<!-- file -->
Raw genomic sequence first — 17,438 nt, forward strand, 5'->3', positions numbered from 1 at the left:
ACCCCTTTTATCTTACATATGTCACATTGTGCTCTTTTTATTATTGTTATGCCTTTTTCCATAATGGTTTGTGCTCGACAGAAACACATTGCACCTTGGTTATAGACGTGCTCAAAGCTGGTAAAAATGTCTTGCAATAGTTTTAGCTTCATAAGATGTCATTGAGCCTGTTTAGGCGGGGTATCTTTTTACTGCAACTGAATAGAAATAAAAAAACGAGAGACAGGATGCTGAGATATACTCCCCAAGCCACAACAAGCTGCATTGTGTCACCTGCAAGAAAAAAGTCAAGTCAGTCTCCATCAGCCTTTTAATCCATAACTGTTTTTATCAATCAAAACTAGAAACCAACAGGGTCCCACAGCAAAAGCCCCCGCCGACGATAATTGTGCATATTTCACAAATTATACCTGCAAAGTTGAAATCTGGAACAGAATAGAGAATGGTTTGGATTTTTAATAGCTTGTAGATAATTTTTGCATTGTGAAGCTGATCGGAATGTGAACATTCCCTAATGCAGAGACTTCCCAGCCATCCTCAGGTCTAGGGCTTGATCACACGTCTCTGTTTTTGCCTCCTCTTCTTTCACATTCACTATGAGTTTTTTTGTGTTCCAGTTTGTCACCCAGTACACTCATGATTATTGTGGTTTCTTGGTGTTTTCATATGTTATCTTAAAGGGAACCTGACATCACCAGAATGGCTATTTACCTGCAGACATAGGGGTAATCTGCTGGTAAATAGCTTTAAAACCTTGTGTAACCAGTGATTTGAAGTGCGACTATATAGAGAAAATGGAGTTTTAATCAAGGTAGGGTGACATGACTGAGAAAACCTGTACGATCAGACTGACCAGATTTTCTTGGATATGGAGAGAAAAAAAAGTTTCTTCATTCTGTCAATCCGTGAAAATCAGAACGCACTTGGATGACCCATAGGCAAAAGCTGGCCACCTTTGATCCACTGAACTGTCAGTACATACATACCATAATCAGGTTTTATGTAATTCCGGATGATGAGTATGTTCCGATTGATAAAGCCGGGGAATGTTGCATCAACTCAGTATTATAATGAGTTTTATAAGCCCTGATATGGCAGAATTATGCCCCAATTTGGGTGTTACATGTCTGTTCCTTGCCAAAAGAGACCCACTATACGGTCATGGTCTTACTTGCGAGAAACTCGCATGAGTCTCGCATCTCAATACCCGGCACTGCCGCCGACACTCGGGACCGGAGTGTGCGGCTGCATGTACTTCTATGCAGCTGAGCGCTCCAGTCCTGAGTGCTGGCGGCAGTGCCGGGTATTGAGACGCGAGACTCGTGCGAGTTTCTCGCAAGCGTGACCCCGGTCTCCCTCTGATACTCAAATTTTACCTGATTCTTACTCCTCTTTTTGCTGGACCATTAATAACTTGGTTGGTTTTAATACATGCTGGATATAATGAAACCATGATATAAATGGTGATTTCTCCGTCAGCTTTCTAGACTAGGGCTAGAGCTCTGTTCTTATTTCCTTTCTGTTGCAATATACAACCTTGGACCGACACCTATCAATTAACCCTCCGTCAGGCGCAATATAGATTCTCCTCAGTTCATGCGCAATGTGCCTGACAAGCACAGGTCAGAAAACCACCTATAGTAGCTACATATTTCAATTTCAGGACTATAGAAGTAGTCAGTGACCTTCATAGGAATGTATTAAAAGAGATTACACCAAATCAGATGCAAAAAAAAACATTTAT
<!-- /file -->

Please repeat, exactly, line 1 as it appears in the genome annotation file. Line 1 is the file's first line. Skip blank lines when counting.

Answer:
Raw genomic sequence first — 17,438 nt, forward strand, 5'->3', positions numbered from 1 at the left: